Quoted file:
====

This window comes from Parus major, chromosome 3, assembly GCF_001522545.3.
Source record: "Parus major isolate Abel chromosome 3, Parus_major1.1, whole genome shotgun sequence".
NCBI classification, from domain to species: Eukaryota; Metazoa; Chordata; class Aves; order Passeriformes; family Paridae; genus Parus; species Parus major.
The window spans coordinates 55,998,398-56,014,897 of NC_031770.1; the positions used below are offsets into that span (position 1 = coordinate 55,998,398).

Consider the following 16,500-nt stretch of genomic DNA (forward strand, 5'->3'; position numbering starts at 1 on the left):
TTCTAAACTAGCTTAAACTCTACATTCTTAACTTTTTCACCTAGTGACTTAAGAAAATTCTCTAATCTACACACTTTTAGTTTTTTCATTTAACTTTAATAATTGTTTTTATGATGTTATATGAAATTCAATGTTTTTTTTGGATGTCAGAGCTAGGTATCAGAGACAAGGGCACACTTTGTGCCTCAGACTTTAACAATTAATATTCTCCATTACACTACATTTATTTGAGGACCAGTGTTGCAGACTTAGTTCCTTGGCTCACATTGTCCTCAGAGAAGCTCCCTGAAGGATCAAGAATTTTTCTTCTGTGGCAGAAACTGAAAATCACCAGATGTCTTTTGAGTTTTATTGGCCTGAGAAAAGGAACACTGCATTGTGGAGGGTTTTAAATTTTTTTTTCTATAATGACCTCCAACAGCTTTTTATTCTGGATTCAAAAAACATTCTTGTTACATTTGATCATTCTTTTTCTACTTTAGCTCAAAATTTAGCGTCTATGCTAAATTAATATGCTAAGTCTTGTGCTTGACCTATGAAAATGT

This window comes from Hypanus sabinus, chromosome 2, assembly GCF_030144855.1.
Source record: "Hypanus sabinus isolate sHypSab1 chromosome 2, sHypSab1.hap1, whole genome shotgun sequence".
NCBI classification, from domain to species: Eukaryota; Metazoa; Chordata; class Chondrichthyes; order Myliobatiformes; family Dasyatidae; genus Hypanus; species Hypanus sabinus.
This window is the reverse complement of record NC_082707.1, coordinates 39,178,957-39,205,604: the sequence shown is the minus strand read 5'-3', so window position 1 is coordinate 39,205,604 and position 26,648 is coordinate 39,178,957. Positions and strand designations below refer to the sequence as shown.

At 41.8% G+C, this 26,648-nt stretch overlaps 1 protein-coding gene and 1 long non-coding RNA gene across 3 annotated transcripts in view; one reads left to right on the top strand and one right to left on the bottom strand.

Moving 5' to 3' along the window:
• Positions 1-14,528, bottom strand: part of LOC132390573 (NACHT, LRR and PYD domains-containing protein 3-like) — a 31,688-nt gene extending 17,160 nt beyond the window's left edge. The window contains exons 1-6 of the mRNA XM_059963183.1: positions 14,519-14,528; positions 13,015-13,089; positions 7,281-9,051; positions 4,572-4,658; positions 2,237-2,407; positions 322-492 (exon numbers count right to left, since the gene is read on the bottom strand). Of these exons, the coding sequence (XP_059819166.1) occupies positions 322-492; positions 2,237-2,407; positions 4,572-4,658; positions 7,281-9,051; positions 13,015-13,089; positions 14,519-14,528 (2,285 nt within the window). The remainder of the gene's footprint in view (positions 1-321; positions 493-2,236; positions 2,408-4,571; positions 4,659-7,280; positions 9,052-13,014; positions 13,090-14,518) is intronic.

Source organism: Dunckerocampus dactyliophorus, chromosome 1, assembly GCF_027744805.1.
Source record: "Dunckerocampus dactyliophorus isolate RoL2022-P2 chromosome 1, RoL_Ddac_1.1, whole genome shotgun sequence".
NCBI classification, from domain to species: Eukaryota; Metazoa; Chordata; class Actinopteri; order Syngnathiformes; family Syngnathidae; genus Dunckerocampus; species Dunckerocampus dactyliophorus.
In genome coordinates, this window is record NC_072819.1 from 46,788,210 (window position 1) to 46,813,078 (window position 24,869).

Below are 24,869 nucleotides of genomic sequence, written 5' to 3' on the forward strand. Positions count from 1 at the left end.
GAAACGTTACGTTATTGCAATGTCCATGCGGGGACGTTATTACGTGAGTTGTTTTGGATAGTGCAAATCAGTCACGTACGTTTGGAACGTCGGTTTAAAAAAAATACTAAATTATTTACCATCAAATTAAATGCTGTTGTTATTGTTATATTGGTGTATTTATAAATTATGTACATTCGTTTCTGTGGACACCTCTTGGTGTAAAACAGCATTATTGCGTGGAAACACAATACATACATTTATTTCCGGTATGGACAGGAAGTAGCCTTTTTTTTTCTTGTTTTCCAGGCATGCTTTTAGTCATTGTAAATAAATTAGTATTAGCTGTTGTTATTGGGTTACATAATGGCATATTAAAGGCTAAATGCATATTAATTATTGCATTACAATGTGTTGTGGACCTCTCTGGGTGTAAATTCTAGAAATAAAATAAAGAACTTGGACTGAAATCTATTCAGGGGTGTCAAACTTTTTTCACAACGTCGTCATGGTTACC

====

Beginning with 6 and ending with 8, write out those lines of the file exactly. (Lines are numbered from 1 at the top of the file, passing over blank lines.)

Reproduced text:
TTCTAAACTAGCTTAAACTCTACATTCTTAACTTTTTCACCTAGTGACTTAAGAAAATTCTCTAATCTACACACTTTTAGTTTTTTCATTTAACTTTAATAATTGTTTTTATGATGTTATATGAAATTCAATGTTTTTTTTGGATGTCAGAGCTAGGTATCAGAGACAAGGGCACACTTTGTGCCTCAGACTTTAACAATTAATATTCTCCATTACACTACATTTATTTGAGGACCAGTGTTGCAGACTTAGTTCCTTGGCTCACATTGTCCTCAGAGAAGCTCCCTGAAGGATCAAGAATTTTTCTTCTGTGGCAGAAACTGAAAATCACCAGATGTCTTTTGAGTTTTATTGGCCTGAGAAAAGGAACACTGCATTGTGGAGGGTTTTAAATTTTTTTTTCTATAATGACCTCCAACAGCTTTTTATTCTGGATTCAAAAAACATTCTTGTTACATTTGATCATTCTTTTTCTACTTTAGCTCAAAATTTAGCGTCTATGCTAAATTAATATGCTAAGTCTTGTGCTTGACCTATGAAAATGT

This window comes from Hypanus sabinus, chromosome 2, assembly GCF_030144855.1.
Source record: "Hypanus sabinus isolate sHypSab1 chromosome 2, sHypSab1.hap1, whole genome shotgun sequence".